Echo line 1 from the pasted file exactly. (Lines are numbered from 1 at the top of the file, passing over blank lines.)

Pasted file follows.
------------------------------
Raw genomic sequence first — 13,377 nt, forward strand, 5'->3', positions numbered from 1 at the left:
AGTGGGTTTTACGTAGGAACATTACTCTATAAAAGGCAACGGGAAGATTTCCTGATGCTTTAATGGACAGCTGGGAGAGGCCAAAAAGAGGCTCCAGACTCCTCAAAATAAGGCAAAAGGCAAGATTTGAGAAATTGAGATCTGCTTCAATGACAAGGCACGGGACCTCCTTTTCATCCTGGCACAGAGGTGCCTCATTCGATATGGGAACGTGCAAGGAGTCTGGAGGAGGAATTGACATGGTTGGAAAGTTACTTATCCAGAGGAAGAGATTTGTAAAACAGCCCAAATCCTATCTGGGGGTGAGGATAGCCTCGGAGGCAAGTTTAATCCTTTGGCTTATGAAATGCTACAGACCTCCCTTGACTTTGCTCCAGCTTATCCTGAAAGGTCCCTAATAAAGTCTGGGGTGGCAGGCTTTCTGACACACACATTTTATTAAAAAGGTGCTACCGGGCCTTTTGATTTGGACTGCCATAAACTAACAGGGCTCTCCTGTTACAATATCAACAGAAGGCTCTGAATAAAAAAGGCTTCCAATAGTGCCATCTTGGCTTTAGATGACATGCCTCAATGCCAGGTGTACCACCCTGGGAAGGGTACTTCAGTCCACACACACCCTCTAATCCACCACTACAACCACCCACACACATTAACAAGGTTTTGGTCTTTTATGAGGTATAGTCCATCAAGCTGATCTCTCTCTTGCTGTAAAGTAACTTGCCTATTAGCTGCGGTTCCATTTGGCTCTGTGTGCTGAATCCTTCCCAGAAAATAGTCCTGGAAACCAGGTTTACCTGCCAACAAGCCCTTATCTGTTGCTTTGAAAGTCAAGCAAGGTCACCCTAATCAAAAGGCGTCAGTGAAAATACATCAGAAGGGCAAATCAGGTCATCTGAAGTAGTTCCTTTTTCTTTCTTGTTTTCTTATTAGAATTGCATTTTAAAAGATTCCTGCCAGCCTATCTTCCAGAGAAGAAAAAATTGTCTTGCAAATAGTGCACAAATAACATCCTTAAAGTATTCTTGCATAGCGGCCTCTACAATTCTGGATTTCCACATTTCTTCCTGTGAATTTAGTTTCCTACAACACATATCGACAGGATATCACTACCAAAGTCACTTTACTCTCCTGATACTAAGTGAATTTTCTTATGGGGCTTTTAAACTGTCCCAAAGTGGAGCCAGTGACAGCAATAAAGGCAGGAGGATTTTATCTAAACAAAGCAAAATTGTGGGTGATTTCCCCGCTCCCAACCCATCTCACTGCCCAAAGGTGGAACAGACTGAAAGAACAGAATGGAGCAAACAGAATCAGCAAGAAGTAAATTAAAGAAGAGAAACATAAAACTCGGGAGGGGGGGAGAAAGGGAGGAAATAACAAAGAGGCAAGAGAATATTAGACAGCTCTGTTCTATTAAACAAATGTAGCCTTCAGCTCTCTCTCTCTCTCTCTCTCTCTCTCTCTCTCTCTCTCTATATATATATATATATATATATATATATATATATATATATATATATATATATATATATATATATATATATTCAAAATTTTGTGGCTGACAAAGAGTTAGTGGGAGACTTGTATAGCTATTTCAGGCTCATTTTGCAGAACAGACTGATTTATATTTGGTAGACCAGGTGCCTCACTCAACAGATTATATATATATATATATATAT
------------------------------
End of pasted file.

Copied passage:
Raw genomic sequence first — 13,377 nt, forward strand, 5'->3', positions numbered from 1 at the left: